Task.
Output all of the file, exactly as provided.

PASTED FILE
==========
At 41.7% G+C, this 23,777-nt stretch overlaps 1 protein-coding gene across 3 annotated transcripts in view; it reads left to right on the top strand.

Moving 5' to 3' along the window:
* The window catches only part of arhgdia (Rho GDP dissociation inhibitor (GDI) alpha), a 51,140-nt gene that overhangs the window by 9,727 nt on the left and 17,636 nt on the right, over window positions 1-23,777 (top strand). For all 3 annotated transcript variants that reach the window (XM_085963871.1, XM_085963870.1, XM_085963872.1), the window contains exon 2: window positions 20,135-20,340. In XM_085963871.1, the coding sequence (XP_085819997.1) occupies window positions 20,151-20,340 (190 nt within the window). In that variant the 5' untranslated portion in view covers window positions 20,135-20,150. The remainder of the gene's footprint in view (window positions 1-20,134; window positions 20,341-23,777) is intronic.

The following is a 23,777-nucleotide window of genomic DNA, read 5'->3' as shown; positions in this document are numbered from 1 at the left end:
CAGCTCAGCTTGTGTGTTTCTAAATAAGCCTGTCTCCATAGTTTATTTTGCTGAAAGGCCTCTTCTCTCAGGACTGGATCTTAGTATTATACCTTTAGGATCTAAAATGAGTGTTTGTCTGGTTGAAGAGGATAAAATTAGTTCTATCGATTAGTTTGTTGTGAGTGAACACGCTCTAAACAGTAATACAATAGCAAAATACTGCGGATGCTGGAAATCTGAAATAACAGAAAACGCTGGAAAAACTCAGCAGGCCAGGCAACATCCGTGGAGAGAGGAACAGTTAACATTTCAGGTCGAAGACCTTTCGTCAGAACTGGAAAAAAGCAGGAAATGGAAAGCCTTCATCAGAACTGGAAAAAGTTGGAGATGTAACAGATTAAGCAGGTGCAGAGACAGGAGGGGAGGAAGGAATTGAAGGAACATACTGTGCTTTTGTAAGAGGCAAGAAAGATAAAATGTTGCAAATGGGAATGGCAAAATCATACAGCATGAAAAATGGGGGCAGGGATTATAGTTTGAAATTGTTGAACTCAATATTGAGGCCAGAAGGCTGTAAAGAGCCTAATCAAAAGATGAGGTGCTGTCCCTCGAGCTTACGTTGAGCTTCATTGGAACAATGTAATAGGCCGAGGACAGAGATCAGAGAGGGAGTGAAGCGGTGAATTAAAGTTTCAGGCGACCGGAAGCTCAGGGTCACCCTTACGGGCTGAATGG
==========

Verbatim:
At 41.7% G+C, this 23,777-nt stretch overlaps 1 protein-coding gene across 3 annotated transcripts in view; it reads left to right on the top strand.

Moving 5' to 3' along the window:
* The window catches only part of arhgdia (Rho GDP dissociation inhibitor (GDI) alpha), a 51,140-nt gene that overhangs the window by 9,727 nt on the left and 17,636 nt on the right, over window positions 1-23,777 (top strand). For all 3 annotated transcript variants that reach the window (XM_085963871.1, XM_085963870.1, XM_085963872.1), the window contains exon 2: window positions 20,135-20,340. In XM_085963871.1, the coding sequence (XP_085819997.1) occupies window positions 20,151-20,340 (190 nt within the window). In that variant the 5' untranslated portion in view covers window positions 20,135-20,150. The remainder of the gene's footprint in view (window positions 1-20,134; window positions 20,341-23,777) is intronic.

The following is a 23,777-nucleotide window of genomic DNA, read 5'->3' as shown; positions in this document are numbered from 1 at the left end:
CAGCTCAGCTTGTGTGTTTCTAAATAAGCCTGTCTCCATAGTTTATTTTGCTGAAAGGCCTCTTCTCTCAGGACTGGATCTTAGTATTATACCTTTAGGATCTAAAATGAGTGTTTGTCTGGTTGAAGAGGATAAAATTAGTTCTATCGATTAGTTTGTTGTGAGTGAACACGCTCTAAACAGTAATACAATAGCAAAATACTGCGGATGCTGGAAATCTGAAATAACAGAAAACGCTGGAAAAACTCAGCAGGCCAGGCAACATCCGTGGAGAGAGGAACAGTTAACATTTCAGGTCGAAGACCTTTCGTCAGAACTGGAAAAAAGCAGGAAATGGAAAGCCTTCATCAGAACTGGAAAAAGTTGGAGATGTAACAGATTAAGCAGGTGCAGAGACAGGAGGGGAGGAAGGAATTGAAGGAACATACTGTGCTTTTGTAAGAGGCAAGAAAGATAAAATGTTGCAAATGGGAATGGCAAAATCATACAGCATGAAAAATGGGGGCAGGGATTATAGTTTGAAATTGTTGAACTCAATATTGAGGCCAGAAGGCTGTAAAGAGCCTAATCAAAAGATGAGGTGCTGTCCCTCGAGCTTACGTTGAGCTTCATTGGAACAATGTAATAGGCCGAGGACAGAGATCAGAGAGGGAGTGAAGCGGTGAATTAAAGTTTCAGGCGACCGGAAGCTCAGGGTCACCCTTACGGGCTGAATGG